Yamaha SY85 v. CS2x

A forum for comparing two or more synths against each other. Also known as "versus" threads.

Yamaha SY85 v. CS2x

Postby gridsleep » Fri Sep 16, 2011 10:21 am

Does anyone know of any tonal differences between these two AWM2 keyboards? Ignore that one is a workstation with a full sequencer, more controls, floppy disk drive, card slots, and aftertouch, and the other has twice the polyphony and an arpeggiator. I suppose the one having 90 types of effect in two separate processors would greatly overshadow the other with only three independent effects. But, just generally, comparing the tone of the AWM2 in one to the other, are they the same, or are there marked differences? I was looking to get a CS2x for a long time, and might still, but I just acquired an SY85 for a paltry sum, and I am wondering if a CS2x would add anything notably different to warrant the cost. Especially since CS2xs in good condition are going for twice the price of my SY85. I guess it boils down to can the CS2x do anything the SY85 can't do, except play twice as many notes at once? I've been listening to as much video and audio of the two as I can find, but internet quality sound is no measure for comparison. Let's hear from anyone who's has first hand experience.
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Re: Yamaha SY85 v. CS2x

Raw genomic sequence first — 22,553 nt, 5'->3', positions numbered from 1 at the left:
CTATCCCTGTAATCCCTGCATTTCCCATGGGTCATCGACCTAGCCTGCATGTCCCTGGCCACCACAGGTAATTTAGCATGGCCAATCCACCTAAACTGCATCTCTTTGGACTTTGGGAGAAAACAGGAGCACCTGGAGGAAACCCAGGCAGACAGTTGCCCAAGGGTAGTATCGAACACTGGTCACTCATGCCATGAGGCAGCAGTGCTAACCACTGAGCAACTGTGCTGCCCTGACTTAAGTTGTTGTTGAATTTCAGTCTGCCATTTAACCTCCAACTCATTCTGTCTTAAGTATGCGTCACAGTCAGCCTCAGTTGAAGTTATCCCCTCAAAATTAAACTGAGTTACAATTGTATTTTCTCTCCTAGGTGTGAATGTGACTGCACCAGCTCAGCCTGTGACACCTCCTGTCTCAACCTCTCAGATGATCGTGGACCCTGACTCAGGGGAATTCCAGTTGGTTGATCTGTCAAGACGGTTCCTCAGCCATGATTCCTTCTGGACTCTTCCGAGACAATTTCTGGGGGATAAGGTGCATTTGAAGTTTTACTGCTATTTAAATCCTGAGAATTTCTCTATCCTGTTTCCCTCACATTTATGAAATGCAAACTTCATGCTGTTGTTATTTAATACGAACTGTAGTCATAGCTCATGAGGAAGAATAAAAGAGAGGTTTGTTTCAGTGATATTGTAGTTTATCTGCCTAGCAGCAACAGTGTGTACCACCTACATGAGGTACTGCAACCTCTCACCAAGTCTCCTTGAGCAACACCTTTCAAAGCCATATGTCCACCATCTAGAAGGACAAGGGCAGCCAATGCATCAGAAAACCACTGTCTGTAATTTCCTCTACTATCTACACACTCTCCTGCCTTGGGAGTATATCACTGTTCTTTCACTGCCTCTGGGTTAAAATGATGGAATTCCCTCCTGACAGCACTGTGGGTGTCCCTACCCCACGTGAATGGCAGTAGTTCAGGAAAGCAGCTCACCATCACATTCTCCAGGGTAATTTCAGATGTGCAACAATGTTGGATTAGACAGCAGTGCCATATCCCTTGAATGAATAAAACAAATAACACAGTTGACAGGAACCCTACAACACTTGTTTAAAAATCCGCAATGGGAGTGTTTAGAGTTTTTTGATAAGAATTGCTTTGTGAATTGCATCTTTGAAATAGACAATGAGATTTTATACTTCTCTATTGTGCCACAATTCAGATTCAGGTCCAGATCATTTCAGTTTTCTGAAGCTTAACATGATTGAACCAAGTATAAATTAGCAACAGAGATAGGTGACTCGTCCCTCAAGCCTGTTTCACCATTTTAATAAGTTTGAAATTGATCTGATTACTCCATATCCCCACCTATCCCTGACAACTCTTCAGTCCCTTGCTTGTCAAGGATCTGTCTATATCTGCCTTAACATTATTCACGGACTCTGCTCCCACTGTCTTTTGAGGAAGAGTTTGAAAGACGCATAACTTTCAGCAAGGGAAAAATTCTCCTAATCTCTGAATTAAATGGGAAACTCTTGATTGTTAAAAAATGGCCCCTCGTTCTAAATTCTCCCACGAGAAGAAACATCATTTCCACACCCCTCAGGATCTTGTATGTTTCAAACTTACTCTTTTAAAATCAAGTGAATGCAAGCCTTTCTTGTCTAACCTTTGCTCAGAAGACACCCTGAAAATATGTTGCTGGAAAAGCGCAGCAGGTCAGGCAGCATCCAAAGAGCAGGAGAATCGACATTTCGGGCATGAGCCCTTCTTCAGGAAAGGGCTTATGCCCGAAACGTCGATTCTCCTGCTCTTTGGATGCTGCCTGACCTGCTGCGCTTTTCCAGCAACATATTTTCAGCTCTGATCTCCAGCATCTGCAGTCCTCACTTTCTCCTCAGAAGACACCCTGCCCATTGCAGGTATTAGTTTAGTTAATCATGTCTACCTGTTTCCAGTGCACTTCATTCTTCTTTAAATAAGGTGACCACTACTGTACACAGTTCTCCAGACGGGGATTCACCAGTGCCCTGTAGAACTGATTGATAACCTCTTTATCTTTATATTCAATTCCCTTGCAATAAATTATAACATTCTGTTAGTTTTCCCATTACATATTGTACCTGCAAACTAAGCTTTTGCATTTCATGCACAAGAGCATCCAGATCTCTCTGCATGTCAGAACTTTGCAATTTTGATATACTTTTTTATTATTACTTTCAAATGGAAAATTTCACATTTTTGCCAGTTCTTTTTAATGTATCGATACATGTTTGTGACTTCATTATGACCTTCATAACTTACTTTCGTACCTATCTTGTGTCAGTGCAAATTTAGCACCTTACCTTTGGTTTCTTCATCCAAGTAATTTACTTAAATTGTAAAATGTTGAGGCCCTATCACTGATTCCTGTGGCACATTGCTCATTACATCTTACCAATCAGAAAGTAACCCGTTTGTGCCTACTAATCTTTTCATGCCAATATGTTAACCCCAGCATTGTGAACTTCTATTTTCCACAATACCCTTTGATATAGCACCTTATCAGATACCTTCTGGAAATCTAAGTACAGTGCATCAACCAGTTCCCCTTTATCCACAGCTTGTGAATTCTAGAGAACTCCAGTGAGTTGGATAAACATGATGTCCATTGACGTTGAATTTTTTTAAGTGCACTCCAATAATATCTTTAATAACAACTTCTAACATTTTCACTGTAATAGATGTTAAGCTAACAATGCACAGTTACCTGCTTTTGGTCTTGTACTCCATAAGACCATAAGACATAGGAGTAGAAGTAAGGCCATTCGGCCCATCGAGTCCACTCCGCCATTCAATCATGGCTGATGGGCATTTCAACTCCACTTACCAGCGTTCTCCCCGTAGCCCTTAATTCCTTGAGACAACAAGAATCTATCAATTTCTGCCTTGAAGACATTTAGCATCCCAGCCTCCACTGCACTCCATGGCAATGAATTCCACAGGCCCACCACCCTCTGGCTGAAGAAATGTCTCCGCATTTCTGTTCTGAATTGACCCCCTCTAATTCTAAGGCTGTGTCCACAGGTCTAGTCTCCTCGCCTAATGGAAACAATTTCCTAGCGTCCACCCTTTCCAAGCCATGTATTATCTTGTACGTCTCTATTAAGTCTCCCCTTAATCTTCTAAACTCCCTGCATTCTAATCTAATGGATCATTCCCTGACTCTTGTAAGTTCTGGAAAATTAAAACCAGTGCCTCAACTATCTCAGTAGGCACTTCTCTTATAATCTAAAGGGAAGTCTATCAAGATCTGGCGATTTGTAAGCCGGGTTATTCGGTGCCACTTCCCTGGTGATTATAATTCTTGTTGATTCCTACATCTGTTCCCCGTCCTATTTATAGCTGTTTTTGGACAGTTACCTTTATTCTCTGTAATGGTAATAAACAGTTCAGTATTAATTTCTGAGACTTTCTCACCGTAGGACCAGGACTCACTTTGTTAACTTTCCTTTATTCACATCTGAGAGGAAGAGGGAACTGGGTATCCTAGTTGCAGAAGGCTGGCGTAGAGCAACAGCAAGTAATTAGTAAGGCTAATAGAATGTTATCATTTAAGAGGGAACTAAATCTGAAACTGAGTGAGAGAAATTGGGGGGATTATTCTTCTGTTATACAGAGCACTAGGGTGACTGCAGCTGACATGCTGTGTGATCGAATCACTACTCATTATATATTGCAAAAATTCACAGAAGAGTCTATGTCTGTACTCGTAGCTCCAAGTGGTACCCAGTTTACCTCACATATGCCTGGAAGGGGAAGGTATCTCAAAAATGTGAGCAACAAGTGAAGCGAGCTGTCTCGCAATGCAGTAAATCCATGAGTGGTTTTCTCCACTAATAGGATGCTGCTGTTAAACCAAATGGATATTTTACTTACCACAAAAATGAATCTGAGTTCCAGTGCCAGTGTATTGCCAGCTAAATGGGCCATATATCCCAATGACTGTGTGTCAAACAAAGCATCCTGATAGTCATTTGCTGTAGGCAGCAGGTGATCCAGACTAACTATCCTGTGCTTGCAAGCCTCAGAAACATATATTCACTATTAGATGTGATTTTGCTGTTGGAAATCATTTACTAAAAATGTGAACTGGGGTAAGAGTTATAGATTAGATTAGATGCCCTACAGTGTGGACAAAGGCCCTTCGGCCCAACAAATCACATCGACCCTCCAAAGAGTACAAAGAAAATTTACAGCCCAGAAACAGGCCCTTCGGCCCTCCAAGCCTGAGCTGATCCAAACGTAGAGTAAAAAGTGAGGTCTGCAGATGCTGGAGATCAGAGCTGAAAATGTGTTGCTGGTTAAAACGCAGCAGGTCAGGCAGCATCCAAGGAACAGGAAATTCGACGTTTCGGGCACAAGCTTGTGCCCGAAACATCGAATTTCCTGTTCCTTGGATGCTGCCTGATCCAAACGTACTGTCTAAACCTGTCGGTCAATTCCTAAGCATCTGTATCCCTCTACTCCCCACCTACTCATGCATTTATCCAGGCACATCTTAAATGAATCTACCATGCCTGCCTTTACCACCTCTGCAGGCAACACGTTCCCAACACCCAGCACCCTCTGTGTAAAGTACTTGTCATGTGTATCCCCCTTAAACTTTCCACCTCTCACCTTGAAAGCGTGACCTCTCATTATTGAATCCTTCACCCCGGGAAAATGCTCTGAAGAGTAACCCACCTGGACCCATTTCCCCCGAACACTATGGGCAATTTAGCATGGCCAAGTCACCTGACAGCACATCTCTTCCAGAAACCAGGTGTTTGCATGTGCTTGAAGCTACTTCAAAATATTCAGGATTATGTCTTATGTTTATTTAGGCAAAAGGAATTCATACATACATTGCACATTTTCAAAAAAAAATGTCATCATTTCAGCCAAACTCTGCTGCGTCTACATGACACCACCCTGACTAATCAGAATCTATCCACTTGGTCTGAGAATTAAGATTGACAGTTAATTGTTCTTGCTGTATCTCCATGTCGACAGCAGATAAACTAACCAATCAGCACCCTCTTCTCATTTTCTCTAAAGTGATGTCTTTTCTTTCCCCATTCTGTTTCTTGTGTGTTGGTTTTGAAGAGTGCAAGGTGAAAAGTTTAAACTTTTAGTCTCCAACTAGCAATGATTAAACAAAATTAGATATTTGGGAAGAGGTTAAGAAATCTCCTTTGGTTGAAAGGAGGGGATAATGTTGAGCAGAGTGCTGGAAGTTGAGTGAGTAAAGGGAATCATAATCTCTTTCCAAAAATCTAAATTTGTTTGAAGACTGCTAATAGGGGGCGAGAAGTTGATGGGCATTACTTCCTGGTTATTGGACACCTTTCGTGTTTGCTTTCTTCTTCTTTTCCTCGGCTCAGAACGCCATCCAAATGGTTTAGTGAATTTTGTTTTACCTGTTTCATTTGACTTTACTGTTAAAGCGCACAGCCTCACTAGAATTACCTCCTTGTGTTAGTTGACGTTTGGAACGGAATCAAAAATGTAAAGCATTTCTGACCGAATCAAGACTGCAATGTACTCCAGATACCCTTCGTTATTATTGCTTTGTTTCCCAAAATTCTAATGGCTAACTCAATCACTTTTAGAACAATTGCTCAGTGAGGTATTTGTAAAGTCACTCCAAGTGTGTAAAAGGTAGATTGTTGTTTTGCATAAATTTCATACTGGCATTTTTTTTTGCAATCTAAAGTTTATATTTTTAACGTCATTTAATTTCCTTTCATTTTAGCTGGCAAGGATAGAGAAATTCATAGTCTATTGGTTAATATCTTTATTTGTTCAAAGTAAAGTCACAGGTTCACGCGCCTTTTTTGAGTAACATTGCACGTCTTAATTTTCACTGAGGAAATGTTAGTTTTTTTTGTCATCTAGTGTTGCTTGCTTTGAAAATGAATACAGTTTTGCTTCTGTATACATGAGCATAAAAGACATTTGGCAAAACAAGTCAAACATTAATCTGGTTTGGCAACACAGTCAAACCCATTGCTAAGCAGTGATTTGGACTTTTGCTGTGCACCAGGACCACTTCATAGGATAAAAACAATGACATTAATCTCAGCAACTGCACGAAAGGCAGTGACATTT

Postby Zamise » Sun Sep 18, 2011 11:40 am

I've never used an SY85, but have used a lot of Yamaha synths and have had a CS2X for a number of years... I've noticed the AWM2 TG in them all can sound quite a bit different from each other since you have to account for the entire synth engine, what comes after the TG, to properly judge each synth's characteristic sound. Seems like you want to ignore all the important parts of the SY85, I don't think I could do that, the workstation features would be a huge plus if you don't have something to sequence the CS2X. The arp on the CS2X is not programmable, you are stuck with the same arps and they are not too bad, but become useless and boring over time. The other thing is, even if you get a sequencer, like a QY70 which does go nice with the CS2x on its tray, but anyhow you are limited to using the CS2X's performance sounds to just one track/channel. It is at heart mainly just a performance synthesizer. The rest of the tracks/channels have to be relegated to having to use the XG sounds, which arn't nearly as editable. There may be an exception there for drum sets on track 10, but unsure of that or if it matters much, been a while since I've sequenced my CS2X. Not sure about SY85 either, but if you are able to have AWM2 performance sounds across more than one track/channel it would be a no brainer for me, I'd keep the SY85 and forget about the CS2X.

I keep my CS2X mostly for one particularly great sounding, grungy-distorted guitar, which from the YT demos I've heard of the SY85, it seems like it has a lot of great guitarish sounds too, but I didn't hear the one particular patch/voice that I love on the CS2X, if it didn't have it or be able to recreate it, then I would probably wind up keeping both synths, just for one dumb patch ;)

Also, does the SY85 have a dual HPF + LPF filter with distance? HPF with LPF is nice on the CS2X, basically can set their cutoff distance on it quickly since they have separate knobs, or maybe its just two chained filters I'm not sure, but having them paired like they are on the CS2X I think makes for some unique sounding sweeps.

Anyhow, I'm unsure of the prices they go for now days, but have you looked in to the older Motifs, or an RS7000 at all?
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Re: Yamaha SY85 v. CS2x

Postby gridsleep » Sun Sep 18, 2011 4:59 pm